Question Answer
Noninvasive Positive Pressure Ventilation The application of positive pressure via the upper respiratory tract for the purpose of augmenting alveolar ventilation Typically administered through a nasal or oral mask Increasingly popular due to newer vents & patient interfaces
Goals of Noninvasive Ventilation (Acute Care) Avoid intubation Relieve symptoms Improve gas exchange Improve patient/vent. Synchrony Maximize patient comfort Decrease length of stay
Indications of NPPV Acute Care COPD Asthma Acute cardiogenic pulmonary edema Community acquired pneumonia Hypoxemic respiratory failure Immunocompromised state Do not intubate oreders Postoperative status Difficult weaning
Goals of Noninvasive Ventilation (Chronic care) Improve symptoms Enhance QOL Increase survival Improve mobility
Indications of NPPV Chronic Care Restrictive thoracic disease COPD Nocturnal hypoventilation
COPD Studies have shown a reduction in the need for intubation of patients with acute exacerbations Reduction in in-hospital mortality Reduced length of stay NIPPV is an acceptable alternative to intubation in patients with acute exacerbation of COPD
Asthma The Meduri study reported positive results in the care of 17 patients with status asthmaticus Previous authors studied suggested NIPPV was not indicated for status asthmaticus
Acute Cardiogenic Pulmonary Edema (a restrictive disorder) A CPAP of 10 to 12.5 cm H20 should be considered before NPPV is used in the care of patients with acute pulmonary edema Caused by increased pulmonary capillary hydrostatic pressure pushing fluid into the interstitial space and alveoli.
Community Acquired Pneumonias Found to be useful in only those patients with underlying COPD Current recommendations are to use NPPV on patients with community-acquired pneumonias only on patients with COPD
Hypoxemic Respiratory Failure Defined by PaO2/FiO2 ratio of less than 200 Studies have shown some success while others show no benefit to reduce intubations, LOS, and mortality Conflicting reports limit clinical recommendations at this time
Other Indications Providing support for do-not –intubate patients Postoperative patients Difficult weans Lower nosocomial infections Use recommended for pts with mod to severe distress and immunocompromised diseases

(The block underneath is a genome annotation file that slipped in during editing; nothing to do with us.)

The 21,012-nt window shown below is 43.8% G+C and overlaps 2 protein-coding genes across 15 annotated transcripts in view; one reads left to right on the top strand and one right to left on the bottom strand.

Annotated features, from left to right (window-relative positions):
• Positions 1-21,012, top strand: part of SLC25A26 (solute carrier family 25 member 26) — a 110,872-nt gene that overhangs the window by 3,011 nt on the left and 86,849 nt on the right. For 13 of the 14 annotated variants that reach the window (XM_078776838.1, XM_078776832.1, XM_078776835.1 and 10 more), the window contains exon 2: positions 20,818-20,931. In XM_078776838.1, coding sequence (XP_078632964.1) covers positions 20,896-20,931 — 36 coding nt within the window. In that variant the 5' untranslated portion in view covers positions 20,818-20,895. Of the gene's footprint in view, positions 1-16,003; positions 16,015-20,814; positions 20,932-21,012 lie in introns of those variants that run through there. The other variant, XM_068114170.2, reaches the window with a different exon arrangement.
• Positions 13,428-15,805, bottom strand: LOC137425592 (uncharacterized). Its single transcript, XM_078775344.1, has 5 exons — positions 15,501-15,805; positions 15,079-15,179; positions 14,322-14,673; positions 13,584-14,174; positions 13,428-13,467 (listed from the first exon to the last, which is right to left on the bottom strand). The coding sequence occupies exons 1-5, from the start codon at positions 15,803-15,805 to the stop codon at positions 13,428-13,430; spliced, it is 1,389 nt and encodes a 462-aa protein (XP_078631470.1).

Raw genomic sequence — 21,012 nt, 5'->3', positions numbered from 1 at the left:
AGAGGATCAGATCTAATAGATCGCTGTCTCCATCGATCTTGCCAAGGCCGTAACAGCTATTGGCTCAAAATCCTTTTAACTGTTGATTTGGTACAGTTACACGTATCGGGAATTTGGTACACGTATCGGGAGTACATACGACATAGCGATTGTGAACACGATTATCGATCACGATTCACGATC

Do Not Intubate NPPV in care of do not intubate patients with irreversible disease is controversial Does offer some relief of symptoms Current recommendations is that the use of NPPV with do not intubate patients is justified if pt. Disease is reversible
Post Operative Patient’s After lung resection increased PaO2 without air leaks or increasing deadspace Prophylactic use after gastric bypass improved SpO2 and FVC Outcome potential looks promising
Difficult Weaning Patients NPPV reduces weaning time, length of stay, incidence of VAP, and 60 day mortality Studies supported NPPV in weaning of COPD patients but cautioned in pt selection Pt. Must be cooperative, maintain airway, and clear secretions
Reintubations Patients who are difficult to reintubate should not be extubated early to receive NPPV COPD patients who’s extubation failed. had improved gas exchange and reduced need for reintubation
Extubations Patients who may benefit from NPPV after extubation include: COPD Acute Pulmonary Edema Post Extubation Stridor
Restrictive Thoracic Diseases Includes Neuromuscular diseases, spinal cord injuries, kyphoscoliosis. Provides rest to respiratory muscles Lowers PaCO2 Improves lung compliance, volume, and deadspace Pts should have symptoms of nocturnal hypoventilation before NPPV is considered
Long-Term care of COPD The current recommendation is to use NPPV with pt.s having severe COPD when they exhibit Nocturnal hypoventilation PaCO2 of 55 mm Hg or greater or PaCO2 between 50 and 54 with nocturnal desaturations
NPPV Criteria for Acute Respiratory Failure Use of accessory muscles Paradoxical breathing RR > 25 b/m Dyspnea PaCO2 > 45 mmHg with pH < 7.35 PaO2/FiO2 ratio< 200
Exclusion Criteria for NPPV Apnea Cardiac instability Uncooperative Facial burns Facial trauma Aspiration concerns Secretions
Predictors of Success in Acute Care Setting Minimal air leak Low severity of illness PaCO2 > 45 mm Hg but < 92 mm Hg pH < 7.35 but > 7.22 Improvement within 30 minutes-2 hrs Improve RR and HR
Noninvasive Ventilators Electrically powered, blower driven, and microprocessor controlled Single circuit design for constant flow Small leak is required Trigger must tolerate leak in system
Noninvasive Ventilators Capabilities Provide rates to 30 b/m Pressures to 30 cm H20 EPAP to 15 cm H20 Flows of 60 l/m at 20 cm H20 pressure FiO2 to 50% Minimal re-breathing potential
Initial settings NPPV Ventilator Appropriate sized interface Patient seated at 30 degree angle IPAP of 8 to 12 cm H20 EPAP of 3 to 5 cm H20 Back up rate
Noninvasive Ventilators Alarms Circuit disconnect Loss of power Battery failure
Initial Setting Critical Care Ventilator PSV with 5 to 8 cm H20 PEEP 0 to 5 cm H20 Flow triggering at 2 to 5 l/m
Initial Setting Critical Care Ventilator A/C Mode VT of 10 ml/kg Flow of 60 l/m F of 10 b/m PEEP of 0 to 5 cm H20 Flow triggering between 2 and 5 l/m
Initiations of NPPV Encourage patient to hold the mask in place while head gear is applied After pt is comfortable with initial settings, increase the inspiratory pressures or Vt until 5 to 7 ml/kg is obtained Check for leaks/adj. strap tension